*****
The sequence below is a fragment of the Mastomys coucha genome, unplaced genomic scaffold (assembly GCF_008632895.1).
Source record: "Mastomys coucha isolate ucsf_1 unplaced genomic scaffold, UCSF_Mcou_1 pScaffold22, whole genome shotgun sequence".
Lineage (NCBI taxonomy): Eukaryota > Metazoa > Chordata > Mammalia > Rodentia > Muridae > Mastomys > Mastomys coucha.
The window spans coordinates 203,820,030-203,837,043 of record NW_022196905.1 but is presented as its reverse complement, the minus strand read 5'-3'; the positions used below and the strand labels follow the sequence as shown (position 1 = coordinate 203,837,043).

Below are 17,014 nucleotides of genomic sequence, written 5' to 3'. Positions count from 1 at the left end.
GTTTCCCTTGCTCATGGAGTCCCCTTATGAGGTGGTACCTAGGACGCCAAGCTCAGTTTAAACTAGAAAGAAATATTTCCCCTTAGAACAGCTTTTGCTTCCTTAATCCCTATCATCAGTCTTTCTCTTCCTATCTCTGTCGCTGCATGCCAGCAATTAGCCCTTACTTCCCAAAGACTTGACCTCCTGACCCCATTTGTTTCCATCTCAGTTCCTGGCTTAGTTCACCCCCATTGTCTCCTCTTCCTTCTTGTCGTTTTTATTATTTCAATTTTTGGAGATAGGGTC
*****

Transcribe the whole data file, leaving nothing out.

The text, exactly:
The sequence below is a fragment of the Mastomys coucha genome, unplaced genomic scaffold (assembly GCF_008632895.1).
Source record: "Mastomys coucha isolate ucsf_1 unplaced genomic scaffold, UCSF_Mcou_1 pScaffold22, whole genome shotgun sequence".
Lineage (NCBI taxonomy): Eukaryota > Metazoa > Chordata > Mammalia > Rodentia > Muridae > Mastomys > Mastomys coucha.
The window spans coordinates 203,820,030-203,837,043 of record NW_022196905.1 but is presented as its reverse complement, the minus strand read 5'-3'; the positions used below and the strand labels follow the sequence as shown (position 1 = coordinate 203,837,043).

Below are 17,014 nucleotides of genomic sequence, written 5' to 3'. Positions count from 1 at the left end.
GTTTCCCTTGCTCATGGAGTCCCCTTATGAGGTGGTACCTAGGACGCCAAGCTCAGTTTAAACTAGAAAGAAATATTTCCCCTTAGAACAGCTTTTGCTTCCTTAATCCCTATCATCAGTCTTTCTCTTCCTATCTCTGTCGCTGCATGCCAGCAATTAGCCCTTACTTCCCAAAGACTTGACCTCCTGACCCCATTTGTTTCCATCTCAGTTCCTGGCTTAGTTCACCCCCATTGTCTCCTCTTCCTTCTTGTCGTTTTTATTATTTCAATTTTTGGAGATAGGGTC